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  August 11th, 2016 | Written by

Economic Depression Compounds Woes of Med-U.S. Carriers

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  • Much of the eurozone is faltering and U.S. growth is sluggish.
  • Overcapacity and low rates on Med-North America trade.Overcapacity and low rates on Med-North America trade.
  • The peak shipping season may turn out to be underwhelming this year.

“It’s proving to be a bad time to be involved in the supply chain around the Mediterranean.”

That’s Drewry’s assessment, based on data released about the second quarter of this year showing France with zero growth, Italy and Spain with minimal growth, and economic expansion at half its level from the previous quarter in the eurozone.

The economy on the other side of the pond isn’t that much better. The latest data for the U.S. shows that the economy grew at a weak 1.2 percent annual rate between April and June.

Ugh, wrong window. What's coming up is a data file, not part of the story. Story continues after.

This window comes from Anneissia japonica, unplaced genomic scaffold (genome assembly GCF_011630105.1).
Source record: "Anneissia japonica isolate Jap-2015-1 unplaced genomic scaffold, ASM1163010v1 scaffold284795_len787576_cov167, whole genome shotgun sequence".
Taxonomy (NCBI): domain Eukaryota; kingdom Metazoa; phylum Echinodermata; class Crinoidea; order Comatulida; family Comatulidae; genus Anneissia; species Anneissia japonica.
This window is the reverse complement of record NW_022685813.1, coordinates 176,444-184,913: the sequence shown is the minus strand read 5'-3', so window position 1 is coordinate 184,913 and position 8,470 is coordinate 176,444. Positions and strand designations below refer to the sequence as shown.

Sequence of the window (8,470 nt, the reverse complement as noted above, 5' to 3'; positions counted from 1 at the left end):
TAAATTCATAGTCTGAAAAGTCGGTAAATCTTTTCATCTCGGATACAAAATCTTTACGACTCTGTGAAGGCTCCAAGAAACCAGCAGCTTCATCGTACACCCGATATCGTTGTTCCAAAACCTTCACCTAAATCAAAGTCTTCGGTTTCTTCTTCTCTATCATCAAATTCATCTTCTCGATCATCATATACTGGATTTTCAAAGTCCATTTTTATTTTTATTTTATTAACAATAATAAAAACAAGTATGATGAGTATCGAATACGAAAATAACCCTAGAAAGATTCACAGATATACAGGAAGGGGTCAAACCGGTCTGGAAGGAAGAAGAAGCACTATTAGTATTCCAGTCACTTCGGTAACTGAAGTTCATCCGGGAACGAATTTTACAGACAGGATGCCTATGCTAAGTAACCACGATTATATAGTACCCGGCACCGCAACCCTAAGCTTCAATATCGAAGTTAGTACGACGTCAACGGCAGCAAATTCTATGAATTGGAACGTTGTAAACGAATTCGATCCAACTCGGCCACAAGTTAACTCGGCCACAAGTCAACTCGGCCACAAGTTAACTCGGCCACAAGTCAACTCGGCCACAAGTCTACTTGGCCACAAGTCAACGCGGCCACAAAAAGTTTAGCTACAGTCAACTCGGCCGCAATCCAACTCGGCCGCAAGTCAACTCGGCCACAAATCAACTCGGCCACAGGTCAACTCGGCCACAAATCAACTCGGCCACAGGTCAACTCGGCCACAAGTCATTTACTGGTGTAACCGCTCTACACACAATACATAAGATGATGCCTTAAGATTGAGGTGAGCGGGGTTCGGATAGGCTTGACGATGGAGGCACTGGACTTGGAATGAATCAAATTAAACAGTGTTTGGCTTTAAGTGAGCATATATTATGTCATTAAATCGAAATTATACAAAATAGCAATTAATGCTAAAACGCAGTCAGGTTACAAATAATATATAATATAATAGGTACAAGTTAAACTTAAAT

“None of this bodes well for container lines operating on Mediterranean to North America services,” the Drewry report noted.

While traffic has plateaued at 120,000 TEU on the stronger westbound Mediterranean-North America leg, this marks a drop of four percent year on year. The eastbound leg was down 9.1 percent year on year.

With the peak shipping season approaching, shipping lines have cut some capacity on the trade to shore up rates. But the peak season may turn out to be underwhelming this year so that “cuts may prove to be too little too late on this trade,” said the report. “The cuts saw westbound capacity fall slightly to 186,000 TEU in July. However, to put this in perspective, capacity on this leg is still up 9.4 percent year on year. Eastbound capacity also dipped slightly to 171,000 TEU, but this still marks a year on year rise of 9.5 percent. Musical chairs seems to be the favored game on this trade as shipping lines opt for tweaks of services over sharp cuts.”

The result has been that utilization on the westbound leg is stuck at around 60 percent. Eastbound utilization dropped to a new low in May: 35.4 percent. Spot rates from New York to Genoa sank to $790 per 40-foot container in June.

“The downbeat economic outlook for the load and discharge ports on this services does not bode well for shipping lines that are not prepared to take clear action on over capacity,” the Drewry report concluded. “Decisive action needs to be taken to stem a capacity glut that will not be easily mopped up by either side of the Atlantic.”